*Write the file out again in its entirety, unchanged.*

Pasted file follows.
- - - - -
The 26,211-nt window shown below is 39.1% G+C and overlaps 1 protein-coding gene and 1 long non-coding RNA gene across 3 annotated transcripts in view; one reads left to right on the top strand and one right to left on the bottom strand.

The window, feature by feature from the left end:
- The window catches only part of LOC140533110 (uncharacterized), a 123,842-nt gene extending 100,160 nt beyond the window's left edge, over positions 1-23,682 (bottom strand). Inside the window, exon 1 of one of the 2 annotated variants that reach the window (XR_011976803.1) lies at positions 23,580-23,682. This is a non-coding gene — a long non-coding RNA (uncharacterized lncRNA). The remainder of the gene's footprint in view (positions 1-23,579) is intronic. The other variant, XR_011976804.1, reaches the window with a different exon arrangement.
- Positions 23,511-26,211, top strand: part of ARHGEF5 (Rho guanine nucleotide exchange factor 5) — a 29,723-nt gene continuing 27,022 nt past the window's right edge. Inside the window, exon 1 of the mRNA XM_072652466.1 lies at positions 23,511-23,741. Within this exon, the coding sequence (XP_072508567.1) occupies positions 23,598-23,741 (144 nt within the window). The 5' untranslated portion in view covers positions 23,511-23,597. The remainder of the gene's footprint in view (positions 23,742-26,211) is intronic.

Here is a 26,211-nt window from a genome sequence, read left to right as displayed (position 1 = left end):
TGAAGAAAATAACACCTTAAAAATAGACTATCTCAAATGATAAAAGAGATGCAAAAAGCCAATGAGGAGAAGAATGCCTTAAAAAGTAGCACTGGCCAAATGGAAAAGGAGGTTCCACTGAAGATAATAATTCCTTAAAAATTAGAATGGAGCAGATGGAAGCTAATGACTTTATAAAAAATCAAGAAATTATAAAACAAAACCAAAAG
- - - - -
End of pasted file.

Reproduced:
The 26,211-nt window shown below is 39.1% G+C and overlaps 1 protein-coding gene and 1 long non-coding RNA gene across 3 annotated transcripts in view; one reads left to right on the top strand and one right to left on the bottom strand.

The window, feature by feature from the left end:
- The window catches only part of LOC140533110 (uncharacterized), a 123,842-nt gene extending 100,160 nt beyond the window's left edge, over positions 1-23,682 (bottom strand). Inside the window, exon 1 of one of the 2 annotated variants that reach the window (XR_011976803.1) lies at positions 23,580-23,682. This is a non-coding gene — a long non-coding RNA (uncharacterized lncRNA). The remainder of the gene's footprint in view (positions 1-23,579) is intronic. The other variant, XR_011976804.1, reaches the window with a different exon arrangement.
- Positions 23,511-26,211, top strand: part of ARHGEF5 (Rho guanine nucleotide exchange factor 5) — a 29,723-nt gene continuing 27,022 nt past the window's right edge. Inside the window, exon 1 of the mRNA XM_072652466.1 lies at positions 23,511-23,741. Within this exon, the coding sequence (XP_072508567.1) occupies positions 23,598-23,741 (144 nt within the window). The 5' untranslated portion in view covers positions 23,511-23,597. The remainder of the gene's footprint in view (positions 23,742-26,211) is intronic.

Here is a 26,211-nt window from a genome sequence, read left to right as displayed (position 1 = left end):
TGAAGAAAATAACACCTTAAAAATAGACTATCTCAAATGATAAAAGAGATGCAAAAAGCCAATGAGGAGAAGAATGCCTTAAAAAGTAGCACTGGCCAAATGGAAAAGGAGGTTCCACTGAAGATAATAATTCCTTAAAAATTAGAATGGAGCAGATGGAAGCTAATGACTTTATAAAAAATCAAGAAATTATAAAACAAAACCAAAAG